The veins above his temple throbbed painfully even as the soft sound, now long past, echoed wanton within his mind.
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His hand covering his eyes, the Interlocutor felt lukewarm liquids sliding down his face. The singing had already faded into the noise, and yet even amidst the loud play of crashing waves, he heard the sharp anomaly. In his mind’s eye, he could see the small body falling down the sheer cliff face.
Adair had followed the boys’ footsteps with his ears. When he heard the extra splash, he knew the boy was dead.
He could care less though he felt something akin to piercing cold against his heart. His tears seemed to drain the heat out of him and soon his hands were cold.
Why is he crying? Does he indeed miss human company that much? Or does he miss Beatrice, that even the departure of her protégé with traces of her characteristic could fill him with such a sense of regret?
No matter, he must go now, Adair concluded. He “must” know what Beatrice was doing, what was her plan, her secret and how does this all tie in with Seigneur Jasunros’. He must tell her before its too late. To do that, he would be breaching his oath, but that was irrelevant now, he owed Beatrice his loyalty. She should be happy to see him. He needed to see her.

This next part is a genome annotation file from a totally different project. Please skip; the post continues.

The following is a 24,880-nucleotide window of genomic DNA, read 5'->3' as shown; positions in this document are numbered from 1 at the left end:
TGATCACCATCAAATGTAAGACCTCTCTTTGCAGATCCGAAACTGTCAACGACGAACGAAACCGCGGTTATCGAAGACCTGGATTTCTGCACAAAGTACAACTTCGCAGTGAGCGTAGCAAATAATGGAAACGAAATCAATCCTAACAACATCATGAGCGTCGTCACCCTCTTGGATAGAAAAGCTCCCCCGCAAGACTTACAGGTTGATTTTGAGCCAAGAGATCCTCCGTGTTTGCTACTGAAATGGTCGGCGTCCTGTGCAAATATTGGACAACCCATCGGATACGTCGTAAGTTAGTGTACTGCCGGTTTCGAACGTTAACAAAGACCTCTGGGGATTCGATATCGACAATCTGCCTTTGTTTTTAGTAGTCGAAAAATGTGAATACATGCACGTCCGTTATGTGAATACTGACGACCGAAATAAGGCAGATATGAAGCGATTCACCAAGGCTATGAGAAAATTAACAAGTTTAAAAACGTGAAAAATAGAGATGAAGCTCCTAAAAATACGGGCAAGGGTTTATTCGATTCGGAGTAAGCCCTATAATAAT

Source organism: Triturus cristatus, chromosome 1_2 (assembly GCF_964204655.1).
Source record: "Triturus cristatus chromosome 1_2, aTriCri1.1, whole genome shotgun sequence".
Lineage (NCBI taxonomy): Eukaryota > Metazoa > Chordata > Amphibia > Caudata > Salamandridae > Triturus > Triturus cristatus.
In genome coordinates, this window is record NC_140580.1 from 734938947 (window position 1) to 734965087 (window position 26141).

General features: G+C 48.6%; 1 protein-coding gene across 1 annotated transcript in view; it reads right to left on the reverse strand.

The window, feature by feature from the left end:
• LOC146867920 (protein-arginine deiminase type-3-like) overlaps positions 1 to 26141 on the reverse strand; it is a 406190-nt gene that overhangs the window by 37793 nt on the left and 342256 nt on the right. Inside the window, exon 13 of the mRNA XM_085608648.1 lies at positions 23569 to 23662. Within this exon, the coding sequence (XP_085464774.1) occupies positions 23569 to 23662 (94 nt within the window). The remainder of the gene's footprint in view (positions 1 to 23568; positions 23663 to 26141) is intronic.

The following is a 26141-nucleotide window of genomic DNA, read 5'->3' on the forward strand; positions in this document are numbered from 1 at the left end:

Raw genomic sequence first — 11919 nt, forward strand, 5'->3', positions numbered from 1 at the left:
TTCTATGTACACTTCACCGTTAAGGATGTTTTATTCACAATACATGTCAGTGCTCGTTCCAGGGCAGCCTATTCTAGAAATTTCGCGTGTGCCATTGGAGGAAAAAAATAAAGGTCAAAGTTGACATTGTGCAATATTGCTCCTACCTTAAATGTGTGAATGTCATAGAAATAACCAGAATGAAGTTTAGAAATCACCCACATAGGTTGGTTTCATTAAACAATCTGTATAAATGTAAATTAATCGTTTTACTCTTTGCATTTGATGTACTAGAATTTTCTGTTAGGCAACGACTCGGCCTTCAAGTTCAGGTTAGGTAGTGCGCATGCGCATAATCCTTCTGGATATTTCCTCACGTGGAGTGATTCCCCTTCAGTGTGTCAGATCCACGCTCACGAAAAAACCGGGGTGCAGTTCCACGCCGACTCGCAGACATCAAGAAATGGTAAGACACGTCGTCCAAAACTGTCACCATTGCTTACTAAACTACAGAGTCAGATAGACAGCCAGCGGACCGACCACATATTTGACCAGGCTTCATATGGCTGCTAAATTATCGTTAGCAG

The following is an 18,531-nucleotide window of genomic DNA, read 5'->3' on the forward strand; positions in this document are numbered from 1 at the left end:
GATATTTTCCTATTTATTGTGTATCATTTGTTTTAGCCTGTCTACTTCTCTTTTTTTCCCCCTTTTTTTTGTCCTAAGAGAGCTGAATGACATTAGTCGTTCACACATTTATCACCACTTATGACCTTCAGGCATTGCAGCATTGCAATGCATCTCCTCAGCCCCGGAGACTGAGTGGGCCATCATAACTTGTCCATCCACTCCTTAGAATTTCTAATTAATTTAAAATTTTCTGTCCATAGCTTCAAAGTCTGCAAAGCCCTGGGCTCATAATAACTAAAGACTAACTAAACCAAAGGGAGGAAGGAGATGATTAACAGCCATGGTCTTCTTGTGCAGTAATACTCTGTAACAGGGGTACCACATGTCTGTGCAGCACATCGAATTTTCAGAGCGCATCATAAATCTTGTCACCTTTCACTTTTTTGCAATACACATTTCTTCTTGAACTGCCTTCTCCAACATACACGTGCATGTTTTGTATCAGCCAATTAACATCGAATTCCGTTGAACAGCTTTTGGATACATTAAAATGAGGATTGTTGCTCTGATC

A sudden draft through the clerestory awakened him from this reverie.
He would leave. Leave this place, this part prison, part fantasy- land he devised. He wanted to laugh aloud when he said that, savoring the words and the sensation. As hackneyed as he know it was, but then, what wasn’t?
How long he had prepared for this he no longer knows. The moment he decided, he realized, somewhere, deep in his subconscious, he must have realized it. It seemed like the release of fresh air. This would be too easy, even only if he could break that final barrier. Constant occupation he told himself. He moved quickly in his huge house, lingering rather than taking. It had been so long, this would be fun. He must not stop, and he must not forget.
Finally he brushed by the dusty head of Seneca and went above the room using the alabaster staircase. There was his mirror world. All silvery and white surfaces, it gleamed eerily under the feeble light he allowed. Artfully contrived by one of the most brilliant architects at the time, the different shaped mirror, irregular and almost contorted in some places, formed a maze in the large thirteen square meter room and beyond.
He must tread carefully now.